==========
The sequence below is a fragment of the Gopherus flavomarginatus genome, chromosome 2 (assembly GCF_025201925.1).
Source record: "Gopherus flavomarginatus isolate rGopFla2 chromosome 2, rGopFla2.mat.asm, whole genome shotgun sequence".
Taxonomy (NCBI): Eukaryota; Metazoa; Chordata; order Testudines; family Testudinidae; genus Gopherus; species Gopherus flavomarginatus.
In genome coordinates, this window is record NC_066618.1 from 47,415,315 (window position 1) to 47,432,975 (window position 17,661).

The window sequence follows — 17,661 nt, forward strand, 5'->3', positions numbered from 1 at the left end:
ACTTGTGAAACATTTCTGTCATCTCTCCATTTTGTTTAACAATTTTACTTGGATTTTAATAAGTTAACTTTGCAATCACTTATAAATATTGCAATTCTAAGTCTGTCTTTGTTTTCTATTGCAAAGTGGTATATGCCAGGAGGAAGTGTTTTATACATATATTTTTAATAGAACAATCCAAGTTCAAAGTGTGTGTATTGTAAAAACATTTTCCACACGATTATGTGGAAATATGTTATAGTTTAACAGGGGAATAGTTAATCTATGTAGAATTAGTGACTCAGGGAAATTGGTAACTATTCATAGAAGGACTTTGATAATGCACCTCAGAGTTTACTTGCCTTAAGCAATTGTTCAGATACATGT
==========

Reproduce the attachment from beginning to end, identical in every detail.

The sequence below is a fragment of the Gopherus flavomarginatus genome, chromosome 2 (assembly GCF_025201925.1).
Source record: "Gopherus flavomarginatus isolate rGopFla2 chromosome 2, rGopFla2.mat.asm, whole genome shotgun sequence".
Taxonomy (NCBI): Eukaryota; Metazoa; Chordata; order Testudines; family Testudinidae; genus Gopherus; species Gopherus flavomarginatus.
In genome coordinates, this window is record NC_066618.1 from 47,415,315 (window position 1) to 47,432,975 (window position 17,661).

The window sequence follows — 17,661 nt, forward strand, 5'->3', positions numbered from 1 at the left end:
ACTTGTGAAACATTTCTGTCATCTCTCCATTTTGTTTAACAATTTTACTTGGATTTTAATAAGTTAACTTTGCAATCACTTATAAATATTGCAATTCTAAGTCTGTCTTTGTTTTCTATTGCAAAGTGGTATATGCCAGGAGGAAGTGTTTTATACATATATTTTTAATAGAACAATCCAAGTTCAAAGTGTGTGTATTGTAAAAACATTTTCCACACGATTATGTGGAAATATGTTATAGTTTAACAGGGGAATAGTTAATCTATGTAGAATTAGTGACTCAGGGAAATTGGTAACTATTCATAGAAGGACTTTGATAATGCACCTCAGAGTTTACTTGCCTTAAGCAATTGTTCAGATACATGT